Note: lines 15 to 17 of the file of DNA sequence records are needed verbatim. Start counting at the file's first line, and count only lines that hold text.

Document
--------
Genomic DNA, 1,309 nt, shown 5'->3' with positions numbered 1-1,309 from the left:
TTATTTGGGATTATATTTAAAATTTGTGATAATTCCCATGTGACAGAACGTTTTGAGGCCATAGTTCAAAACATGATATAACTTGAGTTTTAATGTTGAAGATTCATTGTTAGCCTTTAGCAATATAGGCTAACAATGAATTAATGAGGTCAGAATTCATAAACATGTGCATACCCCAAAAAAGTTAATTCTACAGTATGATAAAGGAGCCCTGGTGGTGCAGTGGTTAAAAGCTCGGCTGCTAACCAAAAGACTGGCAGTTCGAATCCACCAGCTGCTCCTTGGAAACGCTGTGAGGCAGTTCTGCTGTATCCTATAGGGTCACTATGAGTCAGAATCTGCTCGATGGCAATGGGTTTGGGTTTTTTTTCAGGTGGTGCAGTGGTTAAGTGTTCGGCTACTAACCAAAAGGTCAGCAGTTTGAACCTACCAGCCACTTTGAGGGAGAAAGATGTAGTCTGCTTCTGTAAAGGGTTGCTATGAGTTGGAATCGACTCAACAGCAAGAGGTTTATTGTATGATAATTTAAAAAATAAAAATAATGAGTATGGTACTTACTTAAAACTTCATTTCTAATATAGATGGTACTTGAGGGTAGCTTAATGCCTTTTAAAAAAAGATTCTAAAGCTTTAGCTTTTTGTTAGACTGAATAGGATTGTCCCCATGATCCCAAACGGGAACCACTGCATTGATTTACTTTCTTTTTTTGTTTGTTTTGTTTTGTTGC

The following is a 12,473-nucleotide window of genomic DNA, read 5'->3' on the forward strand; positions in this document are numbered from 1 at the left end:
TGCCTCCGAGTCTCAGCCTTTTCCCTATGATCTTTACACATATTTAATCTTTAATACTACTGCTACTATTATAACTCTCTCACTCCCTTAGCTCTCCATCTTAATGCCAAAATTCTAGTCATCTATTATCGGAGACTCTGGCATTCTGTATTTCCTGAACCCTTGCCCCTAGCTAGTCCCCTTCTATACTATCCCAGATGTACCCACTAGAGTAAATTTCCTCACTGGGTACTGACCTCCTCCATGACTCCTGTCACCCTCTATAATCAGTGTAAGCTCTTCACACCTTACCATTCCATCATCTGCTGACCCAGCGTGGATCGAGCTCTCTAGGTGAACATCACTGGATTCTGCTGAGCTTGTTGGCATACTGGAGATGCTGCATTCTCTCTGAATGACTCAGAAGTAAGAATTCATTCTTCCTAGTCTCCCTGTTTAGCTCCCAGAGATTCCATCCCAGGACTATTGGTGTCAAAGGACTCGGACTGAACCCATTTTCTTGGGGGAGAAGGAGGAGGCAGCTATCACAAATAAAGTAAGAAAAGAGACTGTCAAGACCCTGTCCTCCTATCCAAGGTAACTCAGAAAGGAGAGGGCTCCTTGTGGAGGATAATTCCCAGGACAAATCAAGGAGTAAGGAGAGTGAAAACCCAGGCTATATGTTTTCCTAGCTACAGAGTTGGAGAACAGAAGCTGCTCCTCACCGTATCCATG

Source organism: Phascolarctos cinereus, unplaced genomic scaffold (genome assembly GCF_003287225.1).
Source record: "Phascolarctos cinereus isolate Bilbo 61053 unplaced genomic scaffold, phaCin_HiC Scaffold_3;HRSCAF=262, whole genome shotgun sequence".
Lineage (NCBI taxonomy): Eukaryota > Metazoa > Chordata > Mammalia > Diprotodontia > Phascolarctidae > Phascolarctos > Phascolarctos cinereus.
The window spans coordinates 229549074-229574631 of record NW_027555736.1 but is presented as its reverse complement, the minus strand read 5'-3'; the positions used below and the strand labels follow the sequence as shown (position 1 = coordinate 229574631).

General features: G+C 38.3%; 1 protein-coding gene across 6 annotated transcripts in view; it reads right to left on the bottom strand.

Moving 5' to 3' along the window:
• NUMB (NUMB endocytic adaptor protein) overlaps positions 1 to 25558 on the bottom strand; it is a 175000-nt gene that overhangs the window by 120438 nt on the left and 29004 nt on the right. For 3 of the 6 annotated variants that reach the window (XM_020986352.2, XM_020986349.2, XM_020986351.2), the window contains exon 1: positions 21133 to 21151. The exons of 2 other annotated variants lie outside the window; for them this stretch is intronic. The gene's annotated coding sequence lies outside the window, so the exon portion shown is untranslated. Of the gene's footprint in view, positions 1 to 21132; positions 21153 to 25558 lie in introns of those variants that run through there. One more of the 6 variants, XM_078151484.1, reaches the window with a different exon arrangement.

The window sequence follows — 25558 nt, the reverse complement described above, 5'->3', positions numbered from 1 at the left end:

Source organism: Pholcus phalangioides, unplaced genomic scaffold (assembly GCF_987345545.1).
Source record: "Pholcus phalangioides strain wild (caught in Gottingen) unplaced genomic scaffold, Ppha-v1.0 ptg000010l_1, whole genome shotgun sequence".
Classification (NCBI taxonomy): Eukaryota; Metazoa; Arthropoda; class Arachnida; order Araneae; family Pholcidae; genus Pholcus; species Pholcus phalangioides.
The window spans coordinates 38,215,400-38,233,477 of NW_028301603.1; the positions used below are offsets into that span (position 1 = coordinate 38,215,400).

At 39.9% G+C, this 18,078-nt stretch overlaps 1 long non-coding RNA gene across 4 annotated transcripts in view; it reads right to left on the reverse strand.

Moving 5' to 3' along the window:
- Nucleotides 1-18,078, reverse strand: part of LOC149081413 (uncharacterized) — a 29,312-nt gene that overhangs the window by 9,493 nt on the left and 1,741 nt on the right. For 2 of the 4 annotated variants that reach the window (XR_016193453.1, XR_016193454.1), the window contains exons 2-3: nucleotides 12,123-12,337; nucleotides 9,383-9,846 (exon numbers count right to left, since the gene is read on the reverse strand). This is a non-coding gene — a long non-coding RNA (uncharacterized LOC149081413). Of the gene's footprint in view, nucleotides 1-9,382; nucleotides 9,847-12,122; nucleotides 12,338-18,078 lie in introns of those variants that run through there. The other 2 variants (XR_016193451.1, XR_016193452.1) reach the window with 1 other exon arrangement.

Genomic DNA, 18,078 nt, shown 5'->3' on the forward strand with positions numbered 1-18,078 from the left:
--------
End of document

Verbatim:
Classification (NCBI taxonomy): Eukaryota; Metazoa; Arthropoda; class Arachnida; order Araneae; family Pholcidae; genus Pholcus; species Pholcus phalangioides.
The window spans coordinates 38,215,400-38,233,477 of NW_028301603.1; the positions used below are offsets into that span (position 1 = coordinate 38,215,400).

At 39.9% G+C, this 18,078-nt stretch overlaps 1 long non-coding RNA gene across 4 annotated transcripts in view; it reads right to left on the reverse strand.